A couple of weeks ago, I headed to Europe for a little R & R, and of course some good old-fashioned consumerism. If you follow my blog you know that I am an avid and anything but average consumer…
While I enjoy the adrenaline rush that accompanies a good purchase or a GREAT find, I am more into the customer experience that plays out with each and every purchase. From a cup of coffee, to a luxury purchase, I cannot help but examine the customer experience with a proverbial microscope – in the moment, in retrospect – ALL of it.
And during my travels overseas, I could not help but notice it. The customer experience is different, from country to country it’s different. Like crazy different.
Different doesn’t have to mean bad, right?
Well, one of those different moments was while perusing glass art pieces in a gallery in Prague. The art was beautiful, I mean unique, I was looking and I was interested in buying. Now, I’ve dealt with my fair share of abrasive sales associates in the U.S., we all have. But to say the woman working in this store was unfriendly, is an understatement.
Every step I took, she was behind me, wagging her finger at me, yelling, telling me not to touch anything. Every. Single. Step. She shadowed me, hovering like I was a child and was going to break something. Instead of enjoying the art and considering a purchase I was on pins and needles and being scolded. I exited the store without purchasing anything. In fact, I found most of my customer experiences in Prague lacking. I started thinking about this specific store keeper’s demeanor and how it translated into local culture. Was it simply a cultural norm I wasn’t familiar with? Were locals put off or was it just normal to them?
Consistent Customer Experience is Important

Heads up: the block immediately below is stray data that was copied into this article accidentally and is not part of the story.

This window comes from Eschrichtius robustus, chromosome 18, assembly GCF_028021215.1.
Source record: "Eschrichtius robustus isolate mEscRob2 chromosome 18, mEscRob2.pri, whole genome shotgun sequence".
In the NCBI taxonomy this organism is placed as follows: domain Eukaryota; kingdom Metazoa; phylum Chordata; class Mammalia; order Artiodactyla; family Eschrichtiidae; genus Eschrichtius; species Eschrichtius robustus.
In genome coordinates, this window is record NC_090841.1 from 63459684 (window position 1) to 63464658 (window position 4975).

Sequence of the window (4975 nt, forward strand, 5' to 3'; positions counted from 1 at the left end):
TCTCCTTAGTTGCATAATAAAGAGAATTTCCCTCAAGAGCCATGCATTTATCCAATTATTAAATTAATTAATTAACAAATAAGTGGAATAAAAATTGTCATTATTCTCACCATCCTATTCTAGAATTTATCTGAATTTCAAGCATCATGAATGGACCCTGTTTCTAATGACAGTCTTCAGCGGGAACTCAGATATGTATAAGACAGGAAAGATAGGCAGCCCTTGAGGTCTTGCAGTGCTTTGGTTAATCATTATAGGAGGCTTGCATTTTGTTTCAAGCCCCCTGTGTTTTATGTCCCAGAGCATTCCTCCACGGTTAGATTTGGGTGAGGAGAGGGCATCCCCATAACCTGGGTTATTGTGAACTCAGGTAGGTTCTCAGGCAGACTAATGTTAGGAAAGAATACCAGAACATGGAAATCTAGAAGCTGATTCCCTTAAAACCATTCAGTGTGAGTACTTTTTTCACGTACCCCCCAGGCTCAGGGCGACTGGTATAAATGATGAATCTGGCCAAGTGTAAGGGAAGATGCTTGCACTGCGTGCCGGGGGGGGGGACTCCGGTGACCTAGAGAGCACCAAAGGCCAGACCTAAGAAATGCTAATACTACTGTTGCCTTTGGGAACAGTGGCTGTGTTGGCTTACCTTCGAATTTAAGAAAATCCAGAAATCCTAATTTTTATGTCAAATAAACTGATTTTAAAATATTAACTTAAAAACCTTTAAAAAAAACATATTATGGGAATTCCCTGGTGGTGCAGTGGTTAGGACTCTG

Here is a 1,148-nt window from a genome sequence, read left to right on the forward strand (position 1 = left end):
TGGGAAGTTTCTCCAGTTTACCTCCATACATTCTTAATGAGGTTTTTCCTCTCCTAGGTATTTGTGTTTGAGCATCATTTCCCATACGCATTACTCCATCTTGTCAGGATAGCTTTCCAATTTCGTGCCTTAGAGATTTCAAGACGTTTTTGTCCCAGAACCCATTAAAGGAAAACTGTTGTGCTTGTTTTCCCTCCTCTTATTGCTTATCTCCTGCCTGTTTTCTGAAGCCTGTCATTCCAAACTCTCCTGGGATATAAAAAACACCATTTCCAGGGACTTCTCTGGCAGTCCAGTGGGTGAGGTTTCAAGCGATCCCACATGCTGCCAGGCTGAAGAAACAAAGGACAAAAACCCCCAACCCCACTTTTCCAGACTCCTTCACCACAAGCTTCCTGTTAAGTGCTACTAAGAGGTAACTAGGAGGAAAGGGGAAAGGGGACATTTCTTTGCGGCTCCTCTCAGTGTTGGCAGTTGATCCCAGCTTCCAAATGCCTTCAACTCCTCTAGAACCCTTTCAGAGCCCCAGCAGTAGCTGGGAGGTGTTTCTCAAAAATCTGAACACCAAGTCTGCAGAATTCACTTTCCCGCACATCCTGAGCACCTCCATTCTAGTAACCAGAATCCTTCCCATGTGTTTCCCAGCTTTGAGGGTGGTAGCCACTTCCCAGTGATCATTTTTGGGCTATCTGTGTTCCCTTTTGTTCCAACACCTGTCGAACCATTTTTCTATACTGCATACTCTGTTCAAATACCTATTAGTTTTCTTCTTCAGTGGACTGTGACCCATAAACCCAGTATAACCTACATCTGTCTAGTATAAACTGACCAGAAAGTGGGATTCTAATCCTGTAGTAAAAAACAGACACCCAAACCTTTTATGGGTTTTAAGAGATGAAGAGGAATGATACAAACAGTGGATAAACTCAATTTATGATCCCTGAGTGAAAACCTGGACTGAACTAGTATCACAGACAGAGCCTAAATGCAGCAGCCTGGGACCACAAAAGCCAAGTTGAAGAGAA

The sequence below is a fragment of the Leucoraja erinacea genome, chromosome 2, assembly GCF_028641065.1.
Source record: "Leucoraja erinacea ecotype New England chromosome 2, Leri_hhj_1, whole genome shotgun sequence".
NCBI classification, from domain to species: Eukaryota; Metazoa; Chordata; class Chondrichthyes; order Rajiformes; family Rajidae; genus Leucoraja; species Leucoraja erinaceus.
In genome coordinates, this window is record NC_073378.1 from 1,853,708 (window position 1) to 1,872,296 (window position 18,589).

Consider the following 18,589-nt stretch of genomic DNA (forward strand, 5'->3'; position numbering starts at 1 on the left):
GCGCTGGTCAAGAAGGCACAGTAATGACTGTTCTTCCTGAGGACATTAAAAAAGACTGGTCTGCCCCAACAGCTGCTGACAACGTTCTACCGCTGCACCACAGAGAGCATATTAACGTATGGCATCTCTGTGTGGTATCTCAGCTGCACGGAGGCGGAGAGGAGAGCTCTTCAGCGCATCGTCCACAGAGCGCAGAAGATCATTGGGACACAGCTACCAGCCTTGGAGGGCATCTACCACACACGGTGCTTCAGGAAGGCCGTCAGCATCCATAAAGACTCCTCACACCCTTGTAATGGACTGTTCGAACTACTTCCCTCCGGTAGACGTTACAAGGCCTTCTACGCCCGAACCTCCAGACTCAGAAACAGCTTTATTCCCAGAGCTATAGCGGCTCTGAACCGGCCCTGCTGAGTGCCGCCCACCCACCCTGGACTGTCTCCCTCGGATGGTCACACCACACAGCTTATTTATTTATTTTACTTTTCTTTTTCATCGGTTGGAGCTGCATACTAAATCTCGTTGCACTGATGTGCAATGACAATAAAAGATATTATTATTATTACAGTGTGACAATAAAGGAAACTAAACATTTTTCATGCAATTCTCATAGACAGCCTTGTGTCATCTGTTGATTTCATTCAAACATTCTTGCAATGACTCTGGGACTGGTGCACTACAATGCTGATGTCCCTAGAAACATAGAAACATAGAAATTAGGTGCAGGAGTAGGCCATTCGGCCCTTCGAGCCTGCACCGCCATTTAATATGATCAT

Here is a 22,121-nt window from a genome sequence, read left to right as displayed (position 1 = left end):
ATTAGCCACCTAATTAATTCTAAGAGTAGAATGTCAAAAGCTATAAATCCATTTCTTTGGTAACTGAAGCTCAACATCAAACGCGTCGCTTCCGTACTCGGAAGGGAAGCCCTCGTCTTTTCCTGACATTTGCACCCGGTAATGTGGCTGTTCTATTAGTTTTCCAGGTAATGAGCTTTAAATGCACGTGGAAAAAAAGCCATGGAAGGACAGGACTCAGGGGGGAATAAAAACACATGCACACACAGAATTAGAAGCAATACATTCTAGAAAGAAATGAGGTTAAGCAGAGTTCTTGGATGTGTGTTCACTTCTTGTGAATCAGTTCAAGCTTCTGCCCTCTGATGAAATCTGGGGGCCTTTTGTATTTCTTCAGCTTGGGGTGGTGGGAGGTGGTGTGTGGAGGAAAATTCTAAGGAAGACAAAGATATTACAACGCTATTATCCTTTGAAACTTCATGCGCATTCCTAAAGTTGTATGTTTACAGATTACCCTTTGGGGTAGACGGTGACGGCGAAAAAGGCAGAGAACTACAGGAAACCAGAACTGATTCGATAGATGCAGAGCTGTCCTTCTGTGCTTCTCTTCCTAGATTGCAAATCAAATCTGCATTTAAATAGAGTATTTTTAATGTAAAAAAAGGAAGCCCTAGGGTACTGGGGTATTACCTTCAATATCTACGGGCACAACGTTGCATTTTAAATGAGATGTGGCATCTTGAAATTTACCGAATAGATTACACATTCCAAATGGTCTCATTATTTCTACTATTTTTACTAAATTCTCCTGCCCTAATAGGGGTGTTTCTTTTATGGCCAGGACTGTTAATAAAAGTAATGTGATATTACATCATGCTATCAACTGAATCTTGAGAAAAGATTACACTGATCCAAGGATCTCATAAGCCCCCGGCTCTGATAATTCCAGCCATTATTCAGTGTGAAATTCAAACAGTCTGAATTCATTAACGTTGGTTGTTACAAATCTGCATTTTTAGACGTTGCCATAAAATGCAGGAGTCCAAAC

The questions were swirling through my head and then I started to think about international brands. Marketers work hard to drill home the importance of brand and customer experience consistency across stores. From Starbucks to Chanel to Foot Locker there are executives working tirelessly to help each store manager and individual contributor understand how to execute the customer experience specific to their brand and company as a whole. And this got me thinking.
- What does this mean for these international brands and consumers who shop them?
- How do you promote a seamless customer experience among different countries and cultures? Is it even possible?
- Is there such thing as a truly global customer experience?
- How do we cater to expectations of different cultures while remaining true to the brand?
- What do consumers want and expect in different countries?
- Can we please everyone?
It’s amazing to me how I can go to High Street in Bordeaux and aesthetically it looks like London and also a lot like Michigan Avenue, chock full of international brands. But what does the customer experience look like when you set foot into the respective stores?
And if we’re trying to create consistency in consumerism, what do we expect the customer experience to be? Are we losing something from each culture by trying to make the experience consistent? Are we disappointing consumers when the experience is dramatically different?
I don’t have answers to the questions, but I’m so curious about what the brands think about global consumerism and the customer experience.
McDonalds? Starbucks? KFC? Zara? H&M? Chanel? Burberry? Louis Vuitton? Let’s talk!!
Chime in and let me know!!!